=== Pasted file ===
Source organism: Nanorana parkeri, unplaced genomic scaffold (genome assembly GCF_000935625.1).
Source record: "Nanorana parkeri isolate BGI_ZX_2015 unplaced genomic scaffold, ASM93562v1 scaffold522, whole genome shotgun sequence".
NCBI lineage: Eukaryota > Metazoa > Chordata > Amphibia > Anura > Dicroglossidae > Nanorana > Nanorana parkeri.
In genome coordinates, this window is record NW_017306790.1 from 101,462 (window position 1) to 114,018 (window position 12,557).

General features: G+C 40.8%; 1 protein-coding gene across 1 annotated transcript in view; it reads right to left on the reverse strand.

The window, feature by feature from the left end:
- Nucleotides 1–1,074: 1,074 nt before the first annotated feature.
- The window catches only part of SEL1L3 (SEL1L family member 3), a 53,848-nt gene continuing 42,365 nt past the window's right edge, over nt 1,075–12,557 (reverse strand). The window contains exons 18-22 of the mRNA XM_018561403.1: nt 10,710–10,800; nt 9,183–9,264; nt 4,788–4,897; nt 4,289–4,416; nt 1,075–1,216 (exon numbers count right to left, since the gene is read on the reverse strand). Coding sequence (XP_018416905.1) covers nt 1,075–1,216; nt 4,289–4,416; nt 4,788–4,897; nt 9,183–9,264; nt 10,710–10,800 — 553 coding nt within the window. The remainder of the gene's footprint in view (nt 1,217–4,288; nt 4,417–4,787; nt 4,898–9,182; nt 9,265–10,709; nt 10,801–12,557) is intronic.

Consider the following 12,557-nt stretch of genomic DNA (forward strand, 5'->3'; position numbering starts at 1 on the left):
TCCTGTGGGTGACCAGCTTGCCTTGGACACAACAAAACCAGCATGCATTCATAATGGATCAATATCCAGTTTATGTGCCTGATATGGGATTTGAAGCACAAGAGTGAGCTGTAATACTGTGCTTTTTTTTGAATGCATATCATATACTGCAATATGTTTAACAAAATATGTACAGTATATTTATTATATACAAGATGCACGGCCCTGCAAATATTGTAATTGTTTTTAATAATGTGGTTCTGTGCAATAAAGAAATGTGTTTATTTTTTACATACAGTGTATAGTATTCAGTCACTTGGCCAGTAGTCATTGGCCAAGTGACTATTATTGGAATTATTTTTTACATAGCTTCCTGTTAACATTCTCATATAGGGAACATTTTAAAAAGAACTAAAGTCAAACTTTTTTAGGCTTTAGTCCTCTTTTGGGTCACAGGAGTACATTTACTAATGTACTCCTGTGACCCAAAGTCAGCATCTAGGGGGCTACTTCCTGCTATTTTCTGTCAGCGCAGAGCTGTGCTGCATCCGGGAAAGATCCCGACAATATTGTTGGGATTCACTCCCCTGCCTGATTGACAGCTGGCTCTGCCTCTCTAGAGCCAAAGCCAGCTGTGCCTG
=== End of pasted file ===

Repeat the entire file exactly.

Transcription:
Source organism: Nanorana parkeri, unplaced genomic scaffold (genome assembly GCF_000935625.1).
Source record: "Nanorana parkeri isolate BGI_ZX_2015 unplaced genomic scaffold, ASM93562v1 scaffold522, whole genome shotgun sequence".
NCBI lineage: Eukaryota > Metazoa > Chordata > Amphibia > Anura > Dicroglossidae > Nanorana > Nanorana parkeri.
In genome coordinates, this window is record NW_017306790.1 from 101,462 (window position 1) to 114,018 (window position 12,557).

General features: G+C 40.8%; 1 protein-coding gene across 1 annotated transcript in view; it reads right to left on the reverse strand.

The window, feature by feature from the left end:
- Nucleotides 1–1,074: 1,074 nt before the first annotated feature.
- The window catches only part of SEL1L3 (SEL1L family member 3), a 53,848-nt gene continuing 42,365 nt past the window's right edge, over nt 1,075–12,557 (reverse strand). The window contains exons 18-22 of the mRNA XM_018561403.1: nt 10,710–10,800; nt 9,183–9,264; nt 4,788–4,897; nt 4,289–4,416; nt 1,075–1,216 (exon numbers count right to left, since the gene is read on the reverse strand). Coding sequence (XP_018416905.1) covers nt 1,075–1,216; nt 4,289–4,416; nt 4,788–4,897; nt 9,183–9,264; nt 10,710–10,800 — 553 coding nt within the window. The remainder of the gene's footprint in view (nt 1,217–4,288; nt 4,417–4,787; nt 4,898–9,182; nt 9,265–10,709; nt 10,801–12,557) is intronic.

Consider the following 12,557-nt stretch of genomic DNA (forward strand, 5'->3'; position numbering starts at 1 on the left):
TCCTGTGGGTGACCAGCTTGCCTTGGACACAACAAAACCAGCATGCATTCATAATGGATCAATATCCAGTTTATGTGCCTGATATGGGATTTGAAGCACAAGAGTGAGCTGTAATACTGTGCTTTTTTTTGAATGCATATCATATACTGCAATATGTTTAACAAAATATGTACAGTATATTTATTATATACAAGATGCACGGCCCTGCAAATATTGTAATTGTTTTTAATAATGTGGTTCTGTGCAATAAAGAAATGTGTTTATTTTTTACATACAGTGTATAGTATTCAGTCACTTGGCCAGTAGTCATTGGCCAAGTGACTATTATTGGAATTATTTTTTACATAGCTTCCTGTTAACATTCTCATATAGGGAACATTTTAAAAAGAACTAAAGTCAAACTTTTTTAGGCTTTAGTCCTCTTTTGGGTCACAGGAGTACATTTACTAATGTACTCCTGTGACCCAAAGTCAGCATCTAGGGGGCTACTTCCTGCTATTTTCTGTCAGCGCAGAGCTGTGCTGCATCCGGGAAAGATCCCGACAATATTGTTGGGATTCACTCCCCTGCCTGATTGACAGCTGGCTCTGCCTCTCTAGAGCCAAAGCCAGCTGTGCCTG